May 18, 2007

Thrill of discovery led to life of research

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Vanderbilt’s Robert Coffey Jr., M.D., delivers last week’s Discovery Lecture.
(photo by Susan Urmy)

Thrill of discovery led to life of research

During his gastroenterology fellowship at the Mayo Clinic, Robert Coffey Jr., M.D., was expected to complete one year of laboratory-based research.

“With absolutely no lab experience, I was very fortunate that Hal Moses accepted me into his lab,” Coffey told the crowd gathered for last week's installment of the Discovery Lecture Series.

And the rest, as they say, is history.

“Much to my surprise, I became totally enthralled by the research enterprise … I found the iterative process of discovery addicting,” said Coffey, Ingram Professor of Cancer Research and director of the GI Cancer Program within the Vanderbilt-Ingram Cancer Center.

Together, Coffey and Moses, M.D., director emeritus of Vanderbilt-Ingram, discovered that transforming growth factors alpha and beta (TGF-alpha and TGF-beta) were produced by normal epithelial cells, not just cancer cells as had been previously believed.

“We predicted that a feature of the malignant process might be loss of the growth inhibitory effects of TGF-beta signaling and accentuated TGF-alpha stimulatory signaling, and time has borne out this prediction.”

Coffey joined the Vanderbilt faculty in 1986, and he has continued to focus on TGF-alpha and its roles in normal physiology and cancer. In early work, Coffey and colleagues noted high levels of TGF-alpha in the stomach and colon and carefully characterized the cell types expressing this growth factor.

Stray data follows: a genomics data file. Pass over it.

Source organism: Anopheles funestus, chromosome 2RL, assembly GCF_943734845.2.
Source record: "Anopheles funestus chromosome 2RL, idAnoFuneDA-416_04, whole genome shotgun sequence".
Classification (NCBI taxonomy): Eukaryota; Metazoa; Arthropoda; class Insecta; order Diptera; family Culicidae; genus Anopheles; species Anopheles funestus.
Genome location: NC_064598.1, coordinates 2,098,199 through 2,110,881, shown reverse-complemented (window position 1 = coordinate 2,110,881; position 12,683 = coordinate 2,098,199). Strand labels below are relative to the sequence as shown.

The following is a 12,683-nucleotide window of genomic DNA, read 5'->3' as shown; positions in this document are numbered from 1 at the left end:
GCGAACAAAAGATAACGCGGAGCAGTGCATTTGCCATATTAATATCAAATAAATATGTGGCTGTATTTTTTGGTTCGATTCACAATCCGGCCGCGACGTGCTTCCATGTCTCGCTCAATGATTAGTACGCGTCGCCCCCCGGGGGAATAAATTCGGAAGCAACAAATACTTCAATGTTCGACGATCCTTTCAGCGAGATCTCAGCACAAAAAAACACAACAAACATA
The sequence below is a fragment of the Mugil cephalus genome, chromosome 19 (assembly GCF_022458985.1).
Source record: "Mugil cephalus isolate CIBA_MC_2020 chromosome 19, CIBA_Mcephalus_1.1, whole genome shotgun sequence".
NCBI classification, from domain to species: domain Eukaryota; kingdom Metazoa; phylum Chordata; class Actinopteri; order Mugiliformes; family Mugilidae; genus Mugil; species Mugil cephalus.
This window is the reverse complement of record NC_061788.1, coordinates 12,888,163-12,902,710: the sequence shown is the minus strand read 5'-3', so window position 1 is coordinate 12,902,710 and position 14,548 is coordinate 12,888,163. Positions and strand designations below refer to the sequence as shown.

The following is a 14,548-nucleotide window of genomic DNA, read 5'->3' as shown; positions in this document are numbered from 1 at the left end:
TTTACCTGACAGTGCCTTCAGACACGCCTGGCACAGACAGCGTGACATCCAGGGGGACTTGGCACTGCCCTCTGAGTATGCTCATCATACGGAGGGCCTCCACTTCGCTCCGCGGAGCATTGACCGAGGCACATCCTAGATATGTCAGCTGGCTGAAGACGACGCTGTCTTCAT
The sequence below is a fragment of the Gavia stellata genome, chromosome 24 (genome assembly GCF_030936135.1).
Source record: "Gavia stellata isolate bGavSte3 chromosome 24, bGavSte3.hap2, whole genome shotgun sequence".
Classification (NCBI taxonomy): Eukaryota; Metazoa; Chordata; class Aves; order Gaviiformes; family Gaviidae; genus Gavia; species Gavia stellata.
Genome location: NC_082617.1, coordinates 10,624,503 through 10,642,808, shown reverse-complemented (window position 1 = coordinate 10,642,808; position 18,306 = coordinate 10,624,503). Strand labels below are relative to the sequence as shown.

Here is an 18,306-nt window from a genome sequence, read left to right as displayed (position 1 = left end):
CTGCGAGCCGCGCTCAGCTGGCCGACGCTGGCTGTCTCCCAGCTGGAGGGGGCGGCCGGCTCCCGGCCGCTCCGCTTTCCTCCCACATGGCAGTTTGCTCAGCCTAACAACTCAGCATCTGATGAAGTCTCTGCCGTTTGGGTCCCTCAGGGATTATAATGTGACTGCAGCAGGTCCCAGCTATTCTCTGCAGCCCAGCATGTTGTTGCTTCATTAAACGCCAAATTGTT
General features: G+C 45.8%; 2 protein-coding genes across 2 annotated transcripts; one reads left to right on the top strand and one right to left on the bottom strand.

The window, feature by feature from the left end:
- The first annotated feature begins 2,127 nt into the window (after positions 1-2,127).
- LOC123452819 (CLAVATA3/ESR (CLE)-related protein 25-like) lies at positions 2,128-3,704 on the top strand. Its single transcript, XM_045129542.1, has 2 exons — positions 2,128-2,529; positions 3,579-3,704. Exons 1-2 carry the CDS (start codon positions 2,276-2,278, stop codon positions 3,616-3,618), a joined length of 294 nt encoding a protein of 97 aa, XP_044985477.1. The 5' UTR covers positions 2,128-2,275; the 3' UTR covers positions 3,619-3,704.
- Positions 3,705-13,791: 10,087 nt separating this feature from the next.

“What we're calling normal stomach is really the stomach of either a young Dan Beauchamp or myself,” Coffey said, “so back in those days we would take turns being endoscoped and harvesting tissue that we considered normal. I suspect that today this would be considered a HIPAA violation.”

Coffey and colleagues showed that TGF-alpha could stimulate gastric epithelial growth, inhibit acid production, and increase mucin production.

They implicated overproduction of TGF-alpha in the pathogenesis of Ménétrier's disease, a rare premalignant overgrowth state of the stomach for which there has been no effective medical therapy. Based on their preclinical work, Coffey and colleagues obtained compassionate use approval to treat one Ménétrier's disease patient with cetuximab (Erbitux), a monoclonal antibody that blocks TGF-alpha binding to the epidermal growth factor (EGF) receptor. Cetuximab is approved for the treatment of advanced colorectal cancer.

The marked improvement of this single patient led to an ongoing clinical trial. Of six Ménétrier's disease patients treated to date, “all of them have had dramatic clinical and biochemical improvement,” Coffey said.

“I want to make the point that there is merit in studying a rare disease,” he said. “Our work provides an example of how when we begin to understand the pathogenesis of a disease we can fashion effective therapies.”

In other studies, Coffey and colleagues have characterized the trafficking of EGF receptor ligands to distinct domains of polarized epithelial cells, such as those lining the gastrointestinal tract. They discovered that a protein called Naked2 is required for the efficient delivery of TGF-alpha to the cell surface. Naked2 is lost in 60 percent to 70 percent of colorectal cancers, Coffey said.

“We think that TGF-alpha normally maintains epithelial homeostasis, and when that gets disrupted … there is the opportunity for other ligands to engage the (EGF) receptor, which may contribute to various aspects of tumor progression,” he said.